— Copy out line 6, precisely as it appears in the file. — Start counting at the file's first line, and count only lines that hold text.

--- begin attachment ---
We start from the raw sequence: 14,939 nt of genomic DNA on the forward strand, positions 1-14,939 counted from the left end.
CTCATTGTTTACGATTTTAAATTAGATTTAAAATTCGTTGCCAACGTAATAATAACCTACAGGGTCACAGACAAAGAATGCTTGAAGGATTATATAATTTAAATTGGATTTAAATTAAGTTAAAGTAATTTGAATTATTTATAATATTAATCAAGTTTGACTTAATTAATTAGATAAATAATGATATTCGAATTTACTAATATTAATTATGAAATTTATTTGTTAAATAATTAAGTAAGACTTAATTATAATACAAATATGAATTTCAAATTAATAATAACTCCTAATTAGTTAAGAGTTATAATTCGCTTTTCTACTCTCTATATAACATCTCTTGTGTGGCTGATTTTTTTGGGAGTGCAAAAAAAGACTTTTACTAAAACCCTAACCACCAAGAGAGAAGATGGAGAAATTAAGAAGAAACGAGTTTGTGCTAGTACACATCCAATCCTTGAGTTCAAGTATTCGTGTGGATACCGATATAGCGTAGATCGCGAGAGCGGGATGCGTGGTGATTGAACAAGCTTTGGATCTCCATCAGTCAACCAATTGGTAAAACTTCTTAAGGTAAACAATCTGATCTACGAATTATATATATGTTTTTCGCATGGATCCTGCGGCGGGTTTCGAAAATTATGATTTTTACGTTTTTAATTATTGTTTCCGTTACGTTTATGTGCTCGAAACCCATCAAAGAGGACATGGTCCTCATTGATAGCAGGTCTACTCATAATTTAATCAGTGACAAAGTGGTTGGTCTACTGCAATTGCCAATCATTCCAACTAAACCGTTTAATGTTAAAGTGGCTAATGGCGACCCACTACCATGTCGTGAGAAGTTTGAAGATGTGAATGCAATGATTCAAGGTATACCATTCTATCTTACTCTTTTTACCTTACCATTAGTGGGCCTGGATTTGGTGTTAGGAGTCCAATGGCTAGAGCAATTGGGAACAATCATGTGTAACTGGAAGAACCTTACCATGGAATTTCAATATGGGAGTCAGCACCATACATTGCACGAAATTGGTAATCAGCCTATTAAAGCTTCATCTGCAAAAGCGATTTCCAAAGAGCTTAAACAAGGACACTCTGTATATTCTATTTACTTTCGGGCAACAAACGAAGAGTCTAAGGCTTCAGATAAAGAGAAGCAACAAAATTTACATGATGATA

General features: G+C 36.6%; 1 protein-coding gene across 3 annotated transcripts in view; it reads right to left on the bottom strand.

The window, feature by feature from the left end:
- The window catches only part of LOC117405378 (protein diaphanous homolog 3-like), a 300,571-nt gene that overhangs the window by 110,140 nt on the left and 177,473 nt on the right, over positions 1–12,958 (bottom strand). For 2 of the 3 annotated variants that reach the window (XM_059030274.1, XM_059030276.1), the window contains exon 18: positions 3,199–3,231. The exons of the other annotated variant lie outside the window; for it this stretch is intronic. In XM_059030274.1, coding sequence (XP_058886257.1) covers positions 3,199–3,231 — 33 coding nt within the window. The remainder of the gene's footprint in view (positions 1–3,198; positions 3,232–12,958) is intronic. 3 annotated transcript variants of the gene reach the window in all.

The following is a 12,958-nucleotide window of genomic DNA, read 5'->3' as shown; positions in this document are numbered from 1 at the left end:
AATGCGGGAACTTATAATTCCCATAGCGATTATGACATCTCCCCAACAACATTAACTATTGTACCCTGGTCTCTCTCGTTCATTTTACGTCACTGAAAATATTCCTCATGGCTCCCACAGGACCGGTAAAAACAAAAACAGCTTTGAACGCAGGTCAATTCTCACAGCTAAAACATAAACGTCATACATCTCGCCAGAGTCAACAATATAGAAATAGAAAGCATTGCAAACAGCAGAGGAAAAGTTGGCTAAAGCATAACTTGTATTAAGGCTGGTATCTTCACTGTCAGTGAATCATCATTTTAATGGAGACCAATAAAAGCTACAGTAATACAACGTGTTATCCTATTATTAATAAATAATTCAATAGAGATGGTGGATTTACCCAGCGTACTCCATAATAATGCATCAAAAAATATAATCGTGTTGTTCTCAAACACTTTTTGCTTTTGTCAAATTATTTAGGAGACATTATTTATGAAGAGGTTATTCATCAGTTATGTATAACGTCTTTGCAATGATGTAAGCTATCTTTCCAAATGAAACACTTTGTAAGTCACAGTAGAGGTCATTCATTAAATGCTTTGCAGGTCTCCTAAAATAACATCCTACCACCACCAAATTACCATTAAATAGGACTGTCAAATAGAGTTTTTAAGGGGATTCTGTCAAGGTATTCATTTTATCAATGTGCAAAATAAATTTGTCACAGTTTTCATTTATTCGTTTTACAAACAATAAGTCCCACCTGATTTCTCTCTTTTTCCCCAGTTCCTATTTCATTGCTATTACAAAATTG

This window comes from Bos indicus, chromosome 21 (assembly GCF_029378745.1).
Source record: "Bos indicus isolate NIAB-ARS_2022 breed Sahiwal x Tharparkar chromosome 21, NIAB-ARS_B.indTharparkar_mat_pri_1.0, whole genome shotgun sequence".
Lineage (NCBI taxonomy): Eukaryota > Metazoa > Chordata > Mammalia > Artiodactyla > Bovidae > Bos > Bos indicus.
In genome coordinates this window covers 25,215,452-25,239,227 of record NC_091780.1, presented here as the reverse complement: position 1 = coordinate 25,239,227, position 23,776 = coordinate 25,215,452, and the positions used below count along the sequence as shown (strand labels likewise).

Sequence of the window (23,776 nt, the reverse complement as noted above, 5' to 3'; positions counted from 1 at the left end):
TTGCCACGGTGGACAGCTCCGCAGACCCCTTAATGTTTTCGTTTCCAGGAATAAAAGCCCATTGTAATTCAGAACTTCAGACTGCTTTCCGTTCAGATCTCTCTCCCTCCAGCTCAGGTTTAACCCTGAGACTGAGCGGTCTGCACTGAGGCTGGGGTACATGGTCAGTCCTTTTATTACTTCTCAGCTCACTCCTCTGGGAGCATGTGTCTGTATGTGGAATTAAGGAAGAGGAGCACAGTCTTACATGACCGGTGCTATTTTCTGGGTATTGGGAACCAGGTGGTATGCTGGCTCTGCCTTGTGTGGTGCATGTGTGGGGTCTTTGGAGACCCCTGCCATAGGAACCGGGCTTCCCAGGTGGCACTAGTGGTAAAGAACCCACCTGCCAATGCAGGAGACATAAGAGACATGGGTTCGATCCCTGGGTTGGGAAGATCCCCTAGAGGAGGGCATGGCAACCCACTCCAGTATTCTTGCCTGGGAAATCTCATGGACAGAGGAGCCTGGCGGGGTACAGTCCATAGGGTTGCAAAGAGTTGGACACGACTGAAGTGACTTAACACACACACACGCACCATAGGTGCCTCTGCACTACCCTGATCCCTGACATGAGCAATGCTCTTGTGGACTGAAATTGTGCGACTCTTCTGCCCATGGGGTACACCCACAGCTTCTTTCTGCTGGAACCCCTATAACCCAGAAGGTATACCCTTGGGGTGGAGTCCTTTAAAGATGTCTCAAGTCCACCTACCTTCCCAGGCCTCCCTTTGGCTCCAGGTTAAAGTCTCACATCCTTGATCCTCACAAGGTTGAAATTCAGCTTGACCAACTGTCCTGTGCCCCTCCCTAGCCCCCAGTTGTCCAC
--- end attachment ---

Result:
The following is a 12,958-nucleotide window of genomic DNA, read 5'->3' as shown; positions in this document are numbered from 1 at the left end: